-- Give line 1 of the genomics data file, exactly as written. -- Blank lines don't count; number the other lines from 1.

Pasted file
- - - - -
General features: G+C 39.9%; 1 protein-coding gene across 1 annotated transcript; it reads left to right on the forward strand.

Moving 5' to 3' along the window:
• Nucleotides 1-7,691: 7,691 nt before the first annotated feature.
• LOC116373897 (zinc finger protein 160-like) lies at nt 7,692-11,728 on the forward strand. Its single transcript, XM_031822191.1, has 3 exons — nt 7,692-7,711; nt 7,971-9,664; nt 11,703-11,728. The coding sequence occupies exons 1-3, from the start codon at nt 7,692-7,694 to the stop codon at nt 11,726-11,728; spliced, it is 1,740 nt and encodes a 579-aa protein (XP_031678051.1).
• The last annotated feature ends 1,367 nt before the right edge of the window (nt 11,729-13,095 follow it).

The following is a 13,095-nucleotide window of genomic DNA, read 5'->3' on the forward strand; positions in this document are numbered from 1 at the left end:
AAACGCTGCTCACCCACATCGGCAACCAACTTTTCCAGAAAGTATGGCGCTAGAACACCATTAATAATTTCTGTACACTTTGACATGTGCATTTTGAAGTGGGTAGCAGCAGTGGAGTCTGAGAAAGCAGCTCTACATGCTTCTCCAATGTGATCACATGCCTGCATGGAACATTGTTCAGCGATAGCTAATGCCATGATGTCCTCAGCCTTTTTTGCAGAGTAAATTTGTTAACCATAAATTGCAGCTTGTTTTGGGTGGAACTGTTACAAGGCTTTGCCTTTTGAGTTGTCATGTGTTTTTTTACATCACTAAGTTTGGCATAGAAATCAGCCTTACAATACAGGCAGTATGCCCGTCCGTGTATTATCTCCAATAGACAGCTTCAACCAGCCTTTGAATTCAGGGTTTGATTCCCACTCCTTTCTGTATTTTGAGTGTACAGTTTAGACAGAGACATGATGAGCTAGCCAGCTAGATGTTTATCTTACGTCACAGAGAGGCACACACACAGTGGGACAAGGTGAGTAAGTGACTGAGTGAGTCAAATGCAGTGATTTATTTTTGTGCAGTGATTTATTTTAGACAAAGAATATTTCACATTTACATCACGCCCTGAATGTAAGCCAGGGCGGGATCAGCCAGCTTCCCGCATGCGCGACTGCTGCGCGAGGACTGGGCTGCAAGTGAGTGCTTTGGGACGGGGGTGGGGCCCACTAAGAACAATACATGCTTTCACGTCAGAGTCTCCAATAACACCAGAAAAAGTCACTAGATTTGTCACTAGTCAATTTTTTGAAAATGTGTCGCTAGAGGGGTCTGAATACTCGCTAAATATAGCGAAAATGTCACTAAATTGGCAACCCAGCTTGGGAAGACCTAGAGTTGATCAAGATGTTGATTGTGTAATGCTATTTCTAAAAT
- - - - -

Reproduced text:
General features: G+C 39.9%; 1 protein-coding gene across 1 annotated transcript; it reads left to right on the forward strand.